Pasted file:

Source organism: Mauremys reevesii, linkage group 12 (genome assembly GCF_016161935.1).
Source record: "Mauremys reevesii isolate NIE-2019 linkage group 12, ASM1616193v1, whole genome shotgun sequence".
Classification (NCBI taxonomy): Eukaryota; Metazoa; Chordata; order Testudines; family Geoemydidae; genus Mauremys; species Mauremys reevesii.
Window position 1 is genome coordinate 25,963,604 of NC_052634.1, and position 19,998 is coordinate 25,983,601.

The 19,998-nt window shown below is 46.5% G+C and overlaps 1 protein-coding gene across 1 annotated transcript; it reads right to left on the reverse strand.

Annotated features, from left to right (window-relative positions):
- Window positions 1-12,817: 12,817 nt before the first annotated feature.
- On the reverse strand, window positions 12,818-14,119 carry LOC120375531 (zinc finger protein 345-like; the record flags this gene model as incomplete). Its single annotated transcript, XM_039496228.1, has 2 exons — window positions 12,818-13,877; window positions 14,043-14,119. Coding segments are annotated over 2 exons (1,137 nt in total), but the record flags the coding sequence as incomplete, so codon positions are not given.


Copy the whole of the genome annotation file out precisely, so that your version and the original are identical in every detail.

Source organism: Mauremys reevesii, linkage group 12 (genome assembly GCF_016161935.1).
Source record: "Mauremys reevesii isolate NIE-2019 linkage group 12, ASM1616193v1, whole genome shotgun sequence".
Classification (NCBI taxonomy): Eukaryota; Metazoa; Chordata; order Testudines; family Geoemydidae; genus Mauremys; species Mauremys reevesii.
Window position 1 is genome coordinate 25,963,604 of NC_052634.1, and position 19,998 is coordinate 25,983,601.

The 19,998-nt window shown below is 46.5% G+C and overlaps 1 protein-coding gene across 1 annotated transcript; it reads right to left on the reverse strand.

Annotated features, from left to right (window-relative positions):
- Window positions 1-12,817: 12,817 nt before the first annotated feature.
- On the reverse strand, window positions 12,818-14,119 carry LOC120375531 (zinc finger protein 345-like; the record flags this gene model as incomplete). Its single annotated transcript, XM_039496228.1, has 2 exons — window positions 12,818-13,877; window positions 14,043-14,119. Coding segments are annotated over 2 exons (1,137 nt in total), but the record flags the coding sequence as incomplete, so codon positions are not given.